Hurricane Bill has weakened to a Category Three hurricane and become more disorganized, though the possibility still exists that the storm will strengthen again. Bill has caused coastal flooding in the Dominican Republic and is likely to cause significant coastal flooding in Bermuda on its northward journey.
The National Hurricane Center (NHC) reports that Hurricane Bill's maximum sustained winds have dropped to near 115 mph. As of 8:00 a.m., Bill was located about 385 miles south of Bermuda and 820 miles southeast of Cape Hatteras, North Carolina. The core of the storm is predicted to pass between Bermuda and the U.S. coast on Saturday.
The storm is expected to cause significant coastal flooding along portions of the Bermuda coast over the next day or two, due to large and dangerous breaking waves generated by the storm, an NHC source says. The Island is predicted to get two to four inches of rain, with six inches possible in places.
Owing to favorable environmental conditions, Hurricane bill may re-intensify slightly, crossing the threshold to Category Four later today, according to RMS (Newark, Calif.). Most models suggest that Bill will curve towards the northeast passing over the Northern Atlantic, encountering cooler waters and a south-westerly shear, which will create a more rapid rate of weakening as it approaches Nova Scotia as a Category One hurricane on Monday, an RMS release says.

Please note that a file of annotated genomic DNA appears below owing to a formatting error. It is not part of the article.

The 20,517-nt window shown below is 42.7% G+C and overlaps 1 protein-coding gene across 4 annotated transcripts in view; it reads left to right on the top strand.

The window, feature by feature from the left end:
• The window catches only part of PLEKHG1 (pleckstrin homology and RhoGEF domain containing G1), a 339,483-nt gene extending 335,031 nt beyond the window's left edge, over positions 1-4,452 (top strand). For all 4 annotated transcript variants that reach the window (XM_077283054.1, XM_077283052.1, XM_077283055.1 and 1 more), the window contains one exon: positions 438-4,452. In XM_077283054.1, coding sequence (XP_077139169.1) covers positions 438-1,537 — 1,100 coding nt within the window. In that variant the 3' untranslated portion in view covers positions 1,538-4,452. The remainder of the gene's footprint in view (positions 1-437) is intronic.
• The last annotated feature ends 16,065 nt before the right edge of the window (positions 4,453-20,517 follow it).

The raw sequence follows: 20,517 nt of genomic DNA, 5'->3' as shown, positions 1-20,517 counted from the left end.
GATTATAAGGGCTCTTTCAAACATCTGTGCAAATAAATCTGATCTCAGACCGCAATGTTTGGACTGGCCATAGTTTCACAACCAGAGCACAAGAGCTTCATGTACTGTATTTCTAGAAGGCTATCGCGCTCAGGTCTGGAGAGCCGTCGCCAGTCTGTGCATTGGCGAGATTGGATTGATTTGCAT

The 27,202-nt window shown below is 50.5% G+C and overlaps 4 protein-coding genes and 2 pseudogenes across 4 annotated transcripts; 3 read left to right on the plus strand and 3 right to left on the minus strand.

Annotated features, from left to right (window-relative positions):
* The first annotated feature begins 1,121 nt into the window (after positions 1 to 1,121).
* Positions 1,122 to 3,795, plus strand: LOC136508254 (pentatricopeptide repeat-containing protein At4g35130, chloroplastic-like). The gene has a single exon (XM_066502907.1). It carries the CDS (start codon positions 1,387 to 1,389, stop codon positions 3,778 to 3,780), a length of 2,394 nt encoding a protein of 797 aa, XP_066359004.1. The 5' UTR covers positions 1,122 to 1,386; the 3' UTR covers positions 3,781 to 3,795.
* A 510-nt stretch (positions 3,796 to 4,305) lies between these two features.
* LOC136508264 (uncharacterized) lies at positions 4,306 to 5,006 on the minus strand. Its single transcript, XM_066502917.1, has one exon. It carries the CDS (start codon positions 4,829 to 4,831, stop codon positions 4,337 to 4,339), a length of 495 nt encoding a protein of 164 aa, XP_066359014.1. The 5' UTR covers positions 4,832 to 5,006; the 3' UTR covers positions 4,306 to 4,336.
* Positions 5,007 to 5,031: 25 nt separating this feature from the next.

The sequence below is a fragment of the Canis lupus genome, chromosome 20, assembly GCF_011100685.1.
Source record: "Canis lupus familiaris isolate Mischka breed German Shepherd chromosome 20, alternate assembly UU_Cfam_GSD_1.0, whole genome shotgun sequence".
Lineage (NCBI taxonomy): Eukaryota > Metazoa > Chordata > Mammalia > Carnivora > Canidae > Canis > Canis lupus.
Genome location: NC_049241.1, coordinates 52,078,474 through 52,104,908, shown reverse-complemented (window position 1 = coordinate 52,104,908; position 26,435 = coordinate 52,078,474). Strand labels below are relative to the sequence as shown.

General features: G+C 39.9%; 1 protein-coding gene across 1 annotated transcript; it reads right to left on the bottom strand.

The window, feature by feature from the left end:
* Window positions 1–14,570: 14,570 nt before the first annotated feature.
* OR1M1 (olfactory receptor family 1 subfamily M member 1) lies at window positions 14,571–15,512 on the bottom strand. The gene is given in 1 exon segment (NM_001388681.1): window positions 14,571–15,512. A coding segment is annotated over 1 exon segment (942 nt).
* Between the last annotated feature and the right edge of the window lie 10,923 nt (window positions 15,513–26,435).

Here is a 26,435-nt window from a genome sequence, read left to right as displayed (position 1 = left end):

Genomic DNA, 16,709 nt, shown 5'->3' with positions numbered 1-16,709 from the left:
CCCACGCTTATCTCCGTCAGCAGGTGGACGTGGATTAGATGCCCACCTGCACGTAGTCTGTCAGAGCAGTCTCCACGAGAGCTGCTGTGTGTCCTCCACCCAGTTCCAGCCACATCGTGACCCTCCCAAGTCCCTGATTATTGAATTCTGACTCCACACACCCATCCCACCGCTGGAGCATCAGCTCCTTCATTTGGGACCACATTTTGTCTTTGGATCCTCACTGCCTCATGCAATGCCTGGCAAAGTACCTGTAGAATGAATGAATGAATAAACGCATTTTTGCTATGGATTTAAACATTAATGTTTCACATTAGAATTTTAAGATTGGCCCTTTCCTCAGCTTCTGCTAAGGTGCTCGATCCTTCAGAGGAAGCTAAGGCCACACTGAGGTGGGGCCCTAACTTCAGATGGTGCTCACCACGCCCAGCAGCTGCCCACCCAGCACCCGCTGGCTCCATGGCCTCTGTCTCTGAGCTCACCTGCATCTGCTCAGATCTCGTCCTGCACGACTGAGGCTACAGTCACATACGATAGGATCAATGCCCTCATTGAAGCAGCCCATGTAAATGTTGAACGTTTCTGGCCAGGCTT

Anthony O'Donnell has covered technology in the insurance industry since 2000, when he joined the editorial staff of Insurance & Technology. As an editor and reporter for I&T and the InformationWeek Financial Services of TechWeb he has written on all areas of information ... View Full Bio